Is it possible to posses a self awareness without having any sort of language at hand, not even a personal sign system. How would such an languageless experience be like?

I am not sure if this can be correlated, but how would be the experience or awareness of an Infant before gaining self-awareness and language.

  • $\begingroup$ infant-cognition language-acquisition $\endgroup$ – sabithpocker Mar 24 '14 at 7:20
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    $\begingroup$ do you literally mean self-awareness or do you mean consciousness in general? $\endgroup$ – Keegan Keplinger Apr 12 '14 at 12:49
  • $\begingroup$ @KeeganKeplinger I specifically mean self-awareness. (I even wonder how it would feel without an inner voice we use to think at times) $\endgroup$ – sabithpocker Apr 12 '14 at 14:16
  • $\begingroup$ Well, depending on what you accept as evidence, the infants of great apes are able to recognize themselves in a mirror before human infants can, developmentally, and it probably has more to do with self-monitoring circuits developing than language. $\endgroup$ – Keegan Keplinger Apr 12 '14 at 15:36
  • $\begingroup$ @KeeganKeplinger So you are saying that self awareness is handled by self monitoring circuits? Where can i find more information on this? Thank you. $\endgroup$ – sabithpocker Apr 12 '14 at 15:57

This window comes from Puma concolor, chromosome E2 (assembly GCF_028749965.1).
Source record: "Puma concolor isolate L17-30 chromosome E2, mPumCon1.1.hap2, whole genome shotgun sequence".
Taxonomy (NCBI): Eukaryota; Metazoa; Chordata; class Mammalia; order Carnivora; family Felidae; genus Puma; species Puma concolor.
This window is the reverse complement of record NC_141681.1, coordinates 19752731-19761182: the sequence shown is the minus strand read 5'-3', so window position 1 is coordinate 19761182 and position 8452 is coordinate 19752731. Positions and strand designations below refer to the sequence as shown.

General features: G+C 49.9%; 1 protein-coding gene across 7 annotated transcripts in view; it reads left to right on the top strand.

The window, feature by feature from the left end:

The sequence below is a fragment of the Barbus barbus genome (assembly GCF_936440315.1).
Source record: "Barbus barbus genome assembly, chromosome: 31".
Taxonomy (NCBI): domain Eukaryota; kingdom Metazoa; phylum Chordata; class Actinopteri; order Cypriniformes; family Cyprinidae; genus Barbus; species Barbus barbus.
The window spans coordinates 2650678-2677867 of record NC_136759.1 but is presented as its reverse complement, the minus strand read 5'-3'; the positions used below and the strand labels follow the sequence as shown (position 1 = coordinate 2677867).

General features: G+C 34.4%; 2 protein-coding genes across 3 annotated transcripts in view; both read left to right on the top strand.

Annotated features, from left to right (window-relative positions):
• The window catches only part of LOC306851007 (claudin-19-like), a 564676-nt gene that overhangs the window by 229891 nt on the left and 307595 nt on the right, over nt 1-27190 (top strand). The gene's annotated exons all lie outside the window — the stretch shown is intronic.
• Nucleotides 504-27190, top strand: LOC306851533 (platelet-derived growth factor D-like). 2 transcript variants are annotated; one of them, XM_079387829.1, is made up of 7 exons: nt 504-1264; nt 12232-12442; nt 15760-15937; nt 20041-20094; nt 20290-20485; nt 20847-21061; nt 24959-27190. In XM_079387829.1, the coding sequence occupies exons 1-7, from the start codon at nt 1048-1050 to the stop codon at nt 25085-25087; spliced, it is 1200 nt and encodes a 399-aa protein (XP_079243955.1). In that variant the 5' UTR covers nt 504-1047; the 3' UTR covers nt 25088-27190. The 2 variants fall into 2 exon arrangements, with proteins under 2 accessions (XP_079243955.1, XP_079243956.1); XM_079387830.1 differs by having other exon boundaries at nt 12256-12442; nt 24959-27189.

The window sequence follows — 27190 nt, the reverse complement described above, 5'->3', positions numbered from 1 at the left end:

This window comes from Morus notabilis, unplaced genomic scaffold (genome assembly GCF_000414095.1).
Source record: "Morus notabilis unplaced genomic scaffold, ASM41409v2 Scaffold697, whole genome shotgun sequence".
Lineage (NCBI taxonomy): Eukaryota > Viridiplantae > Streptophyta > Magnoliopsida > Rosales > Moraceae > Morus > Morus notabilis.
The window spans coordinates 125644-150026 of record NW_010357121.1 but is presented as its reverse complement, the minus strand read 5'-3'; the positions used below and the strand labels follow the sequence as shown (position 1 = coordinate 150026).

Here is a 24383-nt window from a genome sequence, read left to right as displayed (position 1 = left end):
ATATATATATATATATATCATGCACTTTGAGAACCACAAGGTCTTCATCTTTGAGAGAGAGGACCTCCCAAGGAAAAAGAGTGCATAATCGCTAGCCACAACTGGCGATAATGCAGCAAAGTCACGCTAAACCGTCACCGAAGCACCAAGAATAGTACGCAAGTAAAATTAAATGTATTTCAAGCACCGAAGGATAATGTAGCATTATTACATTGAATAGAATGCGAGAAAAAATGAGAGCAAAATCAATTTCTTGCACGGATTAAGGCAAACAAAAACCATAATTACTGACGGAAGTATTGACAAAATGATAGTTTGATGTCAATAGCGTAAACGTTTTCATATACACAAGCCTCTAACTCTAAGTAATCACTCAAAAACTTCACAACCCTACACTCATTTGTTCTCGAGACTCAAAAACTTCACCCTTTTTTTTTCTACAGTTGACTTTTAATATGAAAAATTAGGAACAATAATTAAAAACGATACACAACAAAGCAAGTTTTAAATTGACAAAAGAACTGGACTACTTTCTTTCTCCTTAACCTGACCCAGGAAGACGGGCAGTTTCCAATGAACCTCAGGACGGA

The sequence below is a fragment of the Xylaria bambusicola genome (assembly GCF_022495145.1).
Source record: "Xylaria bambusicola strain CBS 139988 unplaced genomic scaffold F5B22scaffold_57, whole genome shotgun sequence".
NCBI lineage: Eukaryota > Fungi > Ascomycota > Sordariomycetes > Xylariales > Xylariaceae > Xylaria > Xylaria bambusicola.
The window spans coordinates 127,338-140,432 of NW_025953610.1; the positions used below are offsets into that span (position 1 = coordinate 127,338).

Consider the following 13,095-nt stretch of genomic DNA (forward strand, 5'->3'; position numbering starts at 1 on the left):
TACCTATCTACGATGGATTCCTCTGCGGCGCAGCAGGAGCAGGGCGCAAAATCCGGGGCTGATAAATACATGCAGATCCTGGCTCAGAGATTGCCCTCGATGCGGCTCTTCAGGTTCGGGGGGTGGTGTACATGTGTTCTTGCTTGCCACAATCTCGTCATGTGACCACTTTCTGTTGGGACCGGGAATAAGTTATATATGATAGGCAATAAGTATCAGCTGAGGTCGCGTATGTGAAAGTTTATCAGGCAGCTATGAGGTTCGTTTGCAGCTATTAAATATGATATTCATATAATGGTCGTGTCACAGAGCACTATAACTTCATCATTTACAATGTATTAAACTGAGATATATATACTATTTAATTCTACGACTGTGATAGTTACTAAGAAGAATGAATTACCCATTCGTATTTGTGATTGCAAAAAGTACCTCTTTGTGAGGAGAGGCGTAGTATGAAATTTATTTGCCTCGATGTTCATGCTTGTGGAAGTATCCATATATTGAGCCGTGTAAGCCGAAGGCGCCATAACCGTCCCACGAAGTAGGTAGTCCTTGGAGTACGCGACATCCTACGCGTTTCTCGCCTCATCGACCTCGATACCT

If we think of self-awareness as an evolved brain circuit phenomenon, its existence probably has little dependence on language in particular. This is evidenced by the fact that Alzheimer patients loss of self-awareness, as well as changes in self-awareness due to injury are associated with the frontal lobe. That's not to say that the self and self-awareness aren't heavily modulated by language (as are most mental constructs!) There are several non-human animals that pass the self-awareness test but most of them are creatures that many consider to be closer to the intelligence of humans than other animals (namely, great apes, elephants, and dolphins). Consequentially, many of these animals have also developed methods of communication, though language might be too strong of a word.

Finally, such a dependence would imply that the strong version of the Sapir-Whorf hypothesis has some legitimacy (especially when it comes to the self) but there's been no evidence found in support of the strong version, and most cognitive scientists favor the weak version of the Sapir-Whorf hypothesis.

  • $\begingroup$ Thank you for the explanation you have satisfied much of my question.If i am not asking too much can you please add where language fits in the cognitive stack(I feel that much of my thinking and inner-voice is dependent on language)? Also is there any clinical case of losing language like losing self-awareness. $\endgroup$ – sabithpocker Apr 12 '14 at 16:24
  • $\begingroup$ I believe the Sapir-Whorf hypothesis (known more generally as linguistic relativity) touches on this. You might also be interested in and outdated theory called Bicameralism. Probably wrong, but interesting and possibly still somehow relevant. $\endgroup$ – Keegan Keplinger Apr 12 '14 at 16:32
  • $\begingroup$ Ok, I am reading through them, even though some need to be purchased. Thank you for the references and the answer. $\endgroup$ – sabithpocker Apr 12 '14 at 16:33
  • $\begingroup$ Yes, I apologize. Pay walls for such information, often paid for by public taxes, are an annoying aspect of modern scientific culture. $\endgroup$ – Keegan Keplinger Apr 12 '14 at 16:37

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